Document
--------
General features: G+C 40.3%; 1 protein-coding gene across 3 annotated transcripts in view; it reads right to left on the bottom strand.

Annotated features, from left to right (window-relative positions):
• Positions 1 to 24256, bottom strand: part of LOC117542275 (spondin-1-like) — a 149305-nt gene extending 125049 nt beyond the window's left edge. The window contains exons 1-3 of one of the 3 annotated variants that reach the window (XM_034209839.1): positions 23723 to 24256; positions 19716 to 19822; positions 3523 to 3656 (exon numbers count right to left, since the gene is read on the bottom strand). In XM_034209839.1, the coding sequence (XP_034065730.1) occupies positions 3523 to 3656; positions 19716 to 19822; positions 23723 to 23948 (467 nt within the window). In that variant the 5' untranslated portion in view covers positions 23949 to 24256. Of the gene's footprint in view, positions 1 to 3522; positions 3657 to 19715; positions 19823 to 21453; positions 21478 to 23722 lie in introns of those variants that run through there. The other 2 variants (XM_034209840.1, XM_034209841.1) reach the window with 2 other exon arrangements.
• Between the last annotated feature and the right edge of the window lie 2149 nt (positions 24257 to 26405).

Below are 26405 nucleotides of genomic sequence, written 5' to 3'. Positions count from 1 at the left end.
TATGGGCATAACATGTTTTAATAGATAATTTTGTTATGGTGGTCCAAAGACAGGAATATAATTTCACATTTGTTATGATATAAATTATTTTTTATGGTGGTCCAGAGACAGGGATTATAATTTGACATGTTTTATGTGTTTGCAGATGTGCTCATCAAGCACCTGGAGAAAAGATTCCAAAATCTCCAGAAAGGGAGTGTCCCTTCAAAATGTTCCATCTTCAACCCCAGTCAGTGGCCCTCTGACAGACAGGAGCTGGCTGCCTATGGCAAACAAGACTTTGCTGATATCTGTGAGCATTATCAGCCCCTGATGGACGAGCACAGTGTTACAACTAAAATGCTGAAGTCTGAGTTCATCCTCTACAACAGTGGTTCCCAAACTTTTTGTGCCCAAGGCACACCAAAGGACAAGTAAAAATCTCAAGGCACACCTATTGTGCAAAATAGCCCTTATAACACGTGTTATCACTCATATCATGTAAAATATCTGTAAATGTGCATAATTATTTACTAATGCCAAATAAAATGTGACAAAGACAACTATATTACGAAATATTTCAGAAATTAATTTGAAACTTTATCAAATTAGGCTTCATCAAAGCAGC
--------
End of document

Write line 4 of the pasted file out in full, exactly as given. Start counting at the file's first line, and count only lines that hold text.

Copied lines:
• Between the last annotated feature and the right edge of the window lie 2149 nt (positions 24257 to 26405).